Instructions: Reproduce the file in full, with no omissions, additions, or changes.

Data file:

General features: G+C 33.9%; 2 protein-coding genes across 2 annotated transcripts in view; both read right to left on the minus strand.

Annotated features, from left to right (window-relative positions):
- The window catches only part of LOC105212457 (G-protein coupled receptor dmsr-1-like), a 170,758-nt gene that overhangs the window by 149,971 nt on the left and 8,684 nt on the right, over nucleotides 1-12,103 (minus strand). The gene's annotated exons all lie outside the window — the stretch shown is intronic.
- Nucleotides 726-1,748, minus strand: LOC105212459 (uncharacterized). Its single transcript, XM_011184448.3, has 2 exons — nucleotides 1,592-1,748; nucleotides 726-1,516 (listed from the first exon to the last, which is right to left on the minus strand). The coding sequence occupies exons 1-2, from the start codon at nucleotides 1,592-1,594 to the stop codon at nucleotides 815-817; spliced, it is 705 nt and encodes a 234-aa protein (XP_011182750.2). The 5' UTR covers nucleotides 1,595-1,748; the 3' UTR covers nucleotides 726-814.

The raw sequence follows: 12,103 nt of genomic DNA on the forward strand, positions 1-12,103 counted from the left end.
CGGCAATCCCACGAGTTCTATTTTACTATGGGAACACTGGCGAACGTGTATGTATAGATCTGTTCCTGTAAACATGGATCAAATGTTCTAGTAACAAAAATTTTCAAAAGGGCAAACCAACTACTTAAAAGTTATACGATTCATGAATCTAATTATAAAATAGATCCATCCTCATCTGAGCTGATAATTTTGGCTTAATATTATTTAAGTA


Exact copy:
General features: G+C 33.9%; 2 protein-coding genes across 2 annotated transcripts in view; both read right to left on the minus strand.

Annotated features, from left to right (window-relative positions):
- The window catches only part of LOC105212457 (G-protein coupled receptor dmsr-1-like), a 170,758-nt gene that overhangs the window by 149,971 nt on the left and 8,684 nt on the right, over nucleotides 1-12,103 (minus strand). The gene's annotated exons all lie outside the window — the stretch shown is intronic.
- Nucleotides 726-1,748, minus strand: LOC105212459 (uncharacterized). Its single transcript, XM_011184448.3, has 2 exons — nucleotides 1,592-1,748; nucleotides 726-1,516 (listed from the first exon to the last, which is right to left on the minus strand). The coding sequence occupies exons 1-2, from the start codon at nucleotides 1,592-1,594 to the stop codon at nucleotides 815-817; spliced, it is 705 nt and encodes a 234-aa protein (XP_011182750.2). The 5' UTR covers nucleotides 1,595-1,748; the 3' UTR covers nucleotides 726-814.

The raw sequence follows: 12,103 nt of genomic DNA on the forward strand, positions 1-12,103 counted from the left end.
CGGCAATCCCACGAGTTCTATTTTACTATGGGAACACTGGCGAACGTGTATGTATAGATCTGTTCCTGTAAACATGGATCAAATGTTCTAGTAACAAAAATTTTCAAAAGGGCAAACCAACTACTTAAAAGTTATACGATTCATGAATCTAATTATAAAATAGATCCATCCTCATCTGAGCTGATAATTTTGGCTTAATATTATTTAAGTA